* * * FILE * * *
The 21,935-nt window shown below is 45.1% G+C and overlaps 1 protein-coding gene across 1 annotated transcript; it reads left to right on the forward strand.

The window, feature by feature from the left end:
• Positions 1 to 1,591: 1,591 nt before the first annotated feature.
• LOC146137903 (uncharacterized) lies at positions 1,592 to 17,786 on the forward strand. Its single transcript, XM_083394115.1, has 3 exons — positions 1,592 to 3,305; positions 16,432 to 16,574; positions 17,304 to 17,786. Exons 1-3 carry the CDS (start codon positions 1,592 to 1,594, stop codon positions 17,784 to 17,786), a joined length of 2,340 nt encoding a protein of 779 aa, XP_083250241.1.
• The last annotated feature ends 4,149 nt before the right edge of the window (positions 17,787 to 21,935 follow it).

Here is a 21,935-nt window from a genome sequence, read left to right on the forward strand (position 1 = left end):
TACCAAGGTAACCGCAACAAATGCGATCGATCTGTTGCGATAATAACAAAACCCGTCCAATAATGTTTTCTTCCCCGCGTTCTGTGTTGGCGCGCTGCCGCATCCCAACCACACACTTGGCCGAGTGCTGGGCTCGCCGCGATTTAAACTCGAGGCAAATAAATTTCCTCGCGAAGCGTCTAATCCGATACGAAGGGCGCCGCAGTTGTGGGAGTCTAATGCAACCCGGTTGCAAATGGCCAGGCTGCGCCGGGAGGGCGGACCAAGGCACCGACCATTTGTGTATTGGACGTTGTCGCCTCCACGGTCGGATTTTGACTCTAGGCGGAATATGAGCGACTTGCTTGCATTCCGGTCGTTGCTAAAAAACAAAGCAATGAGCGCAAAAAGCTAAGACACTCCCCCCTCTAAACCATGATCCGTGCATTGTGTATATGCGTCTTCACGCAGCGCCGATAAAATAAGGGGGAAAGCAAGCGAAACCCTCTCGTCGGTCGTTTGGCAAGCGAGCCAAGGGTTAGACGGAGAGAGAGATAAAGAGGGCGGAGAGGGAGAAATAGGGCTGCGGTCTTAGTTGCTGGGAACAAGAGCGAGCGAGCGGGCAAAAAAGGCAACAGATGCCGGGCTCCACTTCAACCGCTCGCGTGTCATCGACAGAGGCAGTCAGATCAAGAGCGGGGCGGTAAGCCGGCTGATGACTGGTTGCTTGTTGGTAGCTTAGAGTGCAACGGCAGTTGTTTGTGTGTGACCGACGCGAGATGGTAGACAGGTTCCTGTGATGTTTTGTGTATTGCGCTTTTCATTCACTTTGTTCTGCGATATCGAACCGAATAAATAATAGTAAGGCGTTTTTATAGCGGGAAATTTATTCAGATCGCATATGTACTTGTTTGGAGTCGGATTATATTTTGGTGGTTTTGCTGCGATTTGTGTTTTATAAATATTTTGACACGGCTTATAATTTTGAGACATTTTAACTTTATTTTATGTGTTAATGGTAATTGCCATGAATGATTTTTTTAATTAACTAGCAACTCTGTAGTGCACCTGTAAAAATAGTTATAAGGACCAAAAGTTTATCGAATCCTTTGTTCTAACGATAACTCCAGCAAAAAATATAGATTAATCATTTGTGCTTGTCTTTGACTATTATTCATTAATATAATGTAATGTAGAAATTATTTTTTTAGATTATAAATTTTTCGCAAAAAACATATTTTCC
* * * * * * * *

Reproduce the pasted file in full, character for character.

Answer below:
The 21,935-nt window shown below is 45.1% G+C and overlaps 1 protein-coding gene across 1 annotated transcript; it reads left to right on the forward strand.

The window, feature by feature from the left end:
• Positions 1 to 1,591: 1,591 nt before the first annotated feature.
• LOC146137903 (uncharacterized) lies at positions 1,592 to 17,786 on the forward strand. Its single transcript, XM_083394115.1, has 3 exons — positions 1,592 to 3,305; positions 16,432 to 16,574; positions 17,304 to 17,786. Exons 1-3 carry the CDS (start codon positions 1,592 to 1,594, stop codon positions 17,784 to 17,786), a joined length of 2,340 nt encoding a protein of 779 aa, XP_083250241.1.
• The last annotated feature ends 4,149 nt before the right edge of the window (positions 17,787 to 21,935 follow it).

Here is a 21,935-nt window from a genome sequence, read left to right on the forward strand (position 1 = left end):
TACCAAGGTAACCGCAACAAATGCGATCGATCTGTTGCGATAATAACAAAACCCGTCCAATAATGTTTTCTTCCCCGCGTTCTGTGTTGGCGCGCTGCCGCATCCCAACCACACACTTGGCCGAGTGCTGGGCTCGCCGCGATTTAAACTCGAGGCAAATAAATTTCCTCGCGAAGCGTCTAATCCGATACGAAGGGCGCCGCAGTTGTGGGAGTCTAATGCAACCCGGTTGCAAATGGCCAGGCTGCGCCGGGAGGGCGGACCAAGGCACCGACCATTTGTGTATTGGACGTTGTCGCCTCCACGGTCGGATTTTGACTCTAGGCGGAATATGAGCGACTTGCTTGCATTCCGGTCGTTGCTAAAAAACAAAGCAATGAGCGCAAAAAGCTAAGACACTCCCCCCTCTAAACCATGATCCGTGCATTGTGTATATGCGTCTTCACGCAGCGCCGATAAAATAAGGGGGAAAGCAAGCGAAACCCTCTCGTCGGTCGTTTGGCAAGCGAGCCAAGGGTTAGACGGAGAGAGAGATAAAGAGGGCGGAGAGGGAGAAATAGGGCTGCGGTCTTAGTTGCTGGGAACAAGAGCGAGCGAGCGGGCAAAAAAGGCAACAGATGCCGGGCTCCACTTCAACCGCTCGCGTGTCATCGACAGAGGCAGTCAGATCAAGAGCGGGGCGGTAAGCCGGCTGATGACTGGTTGCTTGTTGGTAGCTTAGAGTGCAACGGCAGTTGTTTGTGTGTGACCGACGCGAGATGGTAGACAGGTTCCTGTGATGTTTTGTGTATTGCGCTTTTCATTCACTTTGTTCTGCGATATCGAACCGAATAAATAATAGTAAGGCGTTTTTATAGCGGGAAATTTATTCAGATCGCATATGTACTTGTTTGGAGTCGGATTATATTTTGGTGGTTTTGCTGCGATTTGTGTTTTATAAATATTTTGACACGGCTTATAATTTTGAGACATTTTAACTTTATTTTATGTGTTAATGGTAATTGCCATGAATGATTTTTTTAATTAACTAGCAACTCTGTAGTGCACCTGTAAAAATAGTTATAAGGACCAAAAGTTTATCGAATCCTTTGTTCTAACGATAACTCCAGCAAAAAATATAGATTAATCATTTGTGCTTGTCTTTGACTATTATTCATTAATATAATGTAATGTAGAAATTATTTTTTTAGATTATAAATTTTTCGCAAAAAACATATTTTCC